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Democrats Rita Days, Kelli Dunaway win County Council races

Democrats Rita Days, Kelli Dunaway win County Council races

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UPDATED at 10:30 p.m.

Democrats Rita Heard Days and Kelli Dunaway easily won seats on the St. Louis County Council in Tuesday's election, regaining control of the county governing body for their party.

County Council -- Rita Days

Rita Heard Days

Meanwhile, Festus voters overwhelmingly approved a 1-cent sales tax increase to boost city police salaries and add firefighters. Also passing was a property tax hike in the Wright City Fire Protection District.

But property tax boosts sought by the Lincoln County Ambulance District and the Warrenton School District were rejected.

Final unofficial returns showed Days, a former state senator and representative from Bel-Nor, rolling up more than 84% of the vote in defeating Republican Sarah Davoli of University City in the heavily Democratic 1st District.

Dunaway, a lawyer and Democratic activist from Chesterfield, was backed by almost 60% of voters against Republican Amy Poelker, a St. Ann alderman, in the 2nd District.

Libertarians Nick Kasoff of Ferguson and Jim Higgins, who lives near Creve Coeur, finished far behind in the 1st and 2nd, respectively.

The special council elections were held to fill vacancies that developed when Democrat Sam Page resigned to become county executive and Democrat Hazel Erby quit to accept Page's appointment to a job in his administration.

County Council -- Kelli Dunaway

Kelli Dunaway

Page, the 2nd District councilman, was picked by the council to succeed former County Executive Steve Stenger following his indictment and resignation. Erby, who had represented the 1st District, became director of diversity, equity and inclusion.

Republicans have held a 3-2 edge on the council in the interim, their first control since 2006.

With Days' and Dunaway's wins Tuesday, Democrats will again have the 4-3 edge they had earlier this year before the resignations of Page and Erby.

However, in recent years party politics didn't come into play much on the council as Democratic and GOP members worked together to fight Stenger, a Democrat.  It remains to be seen whether that degree of cooperation will continue with Stenger gone.

Women also will soon have a 4-3 majority on the council, although this won't be the first time for that.

Dunaway, in a telephone interview Tuesday night, said she in her campaign had promised to "help restore honor and integrity to county government."

Regarding her campaign, she said "we worked super hard, raised a lot of money and worked hard to find and get out voters" likely to vote for her.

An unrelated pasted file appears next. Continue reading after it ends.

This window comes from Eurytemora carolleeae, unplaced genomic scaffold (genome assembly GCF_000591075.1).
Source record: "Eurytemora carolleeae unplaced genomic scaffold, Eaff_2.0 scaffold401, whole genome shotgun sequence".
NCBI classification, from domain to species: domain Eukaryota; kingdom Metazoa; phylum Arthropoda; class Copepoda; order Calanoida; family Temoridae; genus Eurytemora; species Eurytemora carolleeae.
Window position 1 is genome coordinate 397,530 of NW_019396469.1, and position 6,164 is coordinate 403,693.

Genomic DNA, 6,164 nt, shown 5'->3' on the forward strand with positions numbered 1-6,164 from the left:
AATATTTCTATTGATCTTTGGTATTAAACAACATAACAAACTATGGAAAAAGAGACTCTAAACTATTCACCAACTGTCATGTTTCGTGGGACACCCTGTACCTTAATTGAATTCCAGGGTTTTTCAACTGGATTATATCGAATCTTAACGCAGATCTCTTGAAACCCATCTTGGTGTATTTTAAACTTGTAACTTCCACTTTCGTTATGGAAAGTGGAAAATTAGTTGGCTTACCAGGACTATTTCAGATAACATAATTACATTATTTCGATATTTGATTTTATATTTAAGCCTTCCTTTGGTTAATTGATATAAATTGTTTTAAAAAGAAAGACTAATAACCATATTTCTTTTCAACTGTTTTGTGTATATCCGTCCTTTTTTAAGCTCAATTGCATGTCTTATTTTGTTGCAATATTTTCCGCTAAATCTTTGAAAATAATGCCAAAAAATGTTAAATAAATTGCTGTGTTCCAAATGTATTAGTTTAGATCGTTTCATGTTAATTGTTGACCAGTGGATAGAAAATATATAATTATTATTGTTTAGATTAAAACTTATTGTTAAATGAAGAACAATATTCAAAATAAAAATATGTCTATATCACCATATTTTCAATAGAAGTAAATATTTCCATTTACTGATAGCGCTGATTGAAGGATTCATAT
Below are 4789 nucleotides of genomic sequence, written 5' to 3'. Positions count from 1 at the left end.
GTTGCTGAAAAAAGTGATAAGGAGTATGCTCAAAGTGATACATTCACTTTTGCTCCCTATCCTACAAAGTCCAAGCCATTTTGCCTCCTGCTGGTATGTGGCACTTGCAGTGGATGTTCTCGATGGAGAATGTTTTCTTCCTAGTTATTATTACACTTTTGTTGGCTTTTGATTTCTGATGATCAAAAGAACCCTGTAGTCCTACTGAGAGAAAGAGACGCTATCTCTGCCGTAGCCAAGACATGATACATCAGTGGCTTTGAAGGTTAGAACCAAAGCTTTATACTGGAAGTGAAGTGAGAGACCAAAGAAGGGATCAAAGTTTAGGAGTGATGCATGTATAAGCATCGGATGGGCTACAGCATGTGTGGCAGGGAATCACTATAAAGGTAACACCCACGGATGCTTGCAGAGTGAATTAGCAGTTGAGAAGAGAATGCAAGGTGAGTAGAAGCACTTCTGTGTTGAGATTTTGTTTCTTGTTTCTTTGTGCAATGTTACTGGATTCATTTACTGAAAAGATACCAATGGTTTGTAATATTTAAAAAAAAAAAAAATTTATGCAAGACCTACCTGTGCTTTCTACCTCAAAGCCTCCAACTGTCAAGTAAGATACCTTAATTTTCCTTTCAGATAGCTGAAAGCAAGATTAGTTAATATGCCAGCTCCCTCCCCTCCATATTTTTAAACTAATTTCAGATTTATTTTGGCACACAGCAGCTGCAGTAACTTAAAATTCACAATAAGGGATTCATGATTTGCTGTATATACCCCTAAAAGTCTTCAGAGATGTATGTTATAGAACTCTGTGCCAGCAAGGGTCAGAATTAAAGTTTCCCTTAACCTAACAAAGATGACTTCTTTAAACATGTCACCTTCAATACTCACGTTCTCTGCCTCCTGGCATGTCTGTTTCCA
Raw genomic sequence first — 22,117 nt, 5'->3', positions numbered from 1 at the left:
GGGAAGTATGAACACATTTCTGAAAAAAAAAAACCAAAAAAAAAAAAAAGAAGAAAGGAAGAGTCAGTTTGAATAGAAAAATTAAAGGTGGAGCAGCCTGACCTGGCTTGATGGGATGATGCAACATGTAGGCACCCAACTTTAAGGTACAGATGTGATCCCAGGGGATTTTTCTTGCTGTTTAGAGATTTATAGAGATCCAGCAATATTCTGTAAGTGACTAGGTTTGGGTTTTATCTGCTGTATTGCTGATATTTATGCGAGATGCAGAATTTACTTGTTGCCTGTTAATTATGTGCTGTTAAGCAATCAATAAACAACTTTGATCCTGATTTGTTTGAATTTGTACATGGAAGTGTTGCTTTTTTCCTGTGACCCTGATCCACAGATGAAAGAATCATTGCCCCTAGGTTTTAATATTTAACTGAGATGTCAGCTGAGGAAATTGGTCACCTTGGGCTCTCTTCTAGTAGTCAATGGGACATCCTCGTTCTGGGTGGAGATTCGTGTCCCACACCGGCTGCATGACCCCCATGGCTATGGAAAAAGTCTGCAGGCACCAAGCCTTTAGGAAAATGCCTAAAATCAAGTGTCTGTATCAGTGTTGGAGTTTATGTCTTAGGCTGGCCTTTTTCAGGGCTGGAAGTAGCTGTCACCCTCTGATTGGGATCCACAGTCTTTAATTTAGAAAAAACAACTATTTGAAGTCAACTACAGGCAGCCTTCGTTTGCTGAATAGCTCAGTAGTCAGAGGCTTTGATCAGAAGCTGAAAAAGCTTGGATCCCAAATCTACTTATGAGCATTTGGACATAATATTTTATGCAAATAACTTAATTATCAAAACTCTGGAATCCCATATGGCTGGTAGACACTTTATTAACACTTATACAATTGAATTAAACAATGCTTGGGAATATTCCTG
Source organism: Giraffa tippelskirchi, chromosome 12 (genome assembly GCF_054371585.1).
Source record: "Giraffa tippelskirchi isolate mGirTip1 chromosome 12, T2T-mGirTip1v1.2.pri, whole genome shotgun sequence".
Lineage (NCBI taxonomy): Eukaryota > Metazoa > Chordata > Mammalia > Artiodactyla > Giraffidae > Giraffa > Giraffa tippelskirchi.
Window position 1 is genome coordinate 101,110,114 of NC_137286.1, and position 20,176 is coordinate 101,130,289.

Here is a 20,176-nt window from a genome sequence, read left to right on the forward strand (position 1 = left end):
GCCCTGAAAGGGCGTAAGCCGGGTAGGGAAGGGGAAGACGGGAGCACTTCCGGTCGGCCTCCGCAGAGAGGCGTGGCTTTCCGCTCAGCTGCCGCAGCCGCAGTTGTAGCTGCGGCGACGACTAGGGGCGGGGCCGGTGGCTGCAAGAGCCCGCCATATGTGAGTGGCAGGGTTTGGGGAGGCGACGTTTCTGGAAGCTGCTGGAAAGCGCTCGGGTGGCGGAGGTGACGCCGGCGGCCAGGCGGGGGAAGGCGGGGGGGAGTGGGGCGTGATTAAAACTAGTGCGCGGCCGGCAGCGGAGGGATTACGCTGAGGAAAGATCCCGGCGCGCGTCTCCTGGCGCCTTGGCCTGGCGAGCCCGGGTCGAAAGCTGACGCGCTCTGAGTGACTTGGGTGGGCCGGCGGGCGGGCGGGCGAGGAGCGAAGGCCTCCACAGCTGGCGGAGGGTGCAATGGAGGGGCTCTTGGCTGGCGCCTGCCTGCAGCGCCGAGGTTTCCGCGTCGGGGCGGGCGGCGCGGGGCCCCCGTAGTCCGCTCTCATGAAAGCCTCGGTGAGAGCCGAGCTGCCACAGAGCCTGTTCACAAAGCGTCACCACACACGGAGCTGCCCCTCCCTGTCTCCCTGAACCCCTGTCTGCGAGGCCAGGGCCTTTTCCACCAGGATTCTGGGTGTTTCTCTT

Poelker, who lost to Page in 2016, had said she was running because she believed Dunaway favored merging St. Louis County and St. Louis. Dunaway denied taking a position on the failed Better Together plan aimed at doing that.

This was the second time in recent years Dunaway has sought elective office. She announced her candidacy for the Democratic nomination for the 2nd District U.S. House seat in 2018 but eventually got out of that race.

Days, the 1st District winner, could not be reached for comment Tuesday night.

In Festus, the sales tax boost will allow the city to hire three new firefighters and a full-time fire chief and increase police salaries in a bid to keep officers from leaving for other departments.

Final returns showed the measure was approved by more than 67% of voters. Only a simple majority was needed.

It was the latest in a string of St. Louis area communities in recent years to boost their taxes to aid local law enforcement.

The Wright City measure, which was backed by more than 54% of voters, will save the jobs of six full-time firefighters who had faced layoffs. A 2016 federal grant that paid their salaries ran out in February, and the district since then has used a reserve fund to pay them.

The Lincoln County proposal, an increase in the countywide property tax rate of 35 cents per $100 assessed valuation, was aimed at helping the ambulance agency deal with a rapidly increasing population and a jump in calls for service.

Plans called for adding three ambulances, 18 paramedics and four ambulance bases over the next five years. But more than 72% of voters across the county said "no" to the proposal.

The unsuccessful Warrenton school proposition, a 39-cent property tax rate hike, was aimed at boosting teacher salaries to better compete with pay scales in neighboring districts.

Other staffers in the district, formally known as Warren County R-III, also would get pay increases. More than 55% of voters cast ballots against the plan.

Also Tuesday:

• Voters in Westwood in St. Louis County gave village leaders the go-ahead to impose an annual fee of as much as $50 per home to fund an insurance plan for lateral sewer repairs.

• Susan Bradley Buse was elected without opposition to a Clayton aldermanic vacancy. She is a former Clayton School Board member.

• Continuation of the Central West End Southeast Special Business District and its property taxing authority was leading in partial returns in St. Louis.

• In Franklin County, a proposed merger of the Crestview Sewer District into the Calvey Creek Sewer District failed.

County Clerk Tim Baker said final returns showed the proposition getting almost 62% support, but it needed a two-thirds majority to pass. 

• The Lincoln County town of Elsberry passed a proposition to make the city collector an appointed job instead of one elected.

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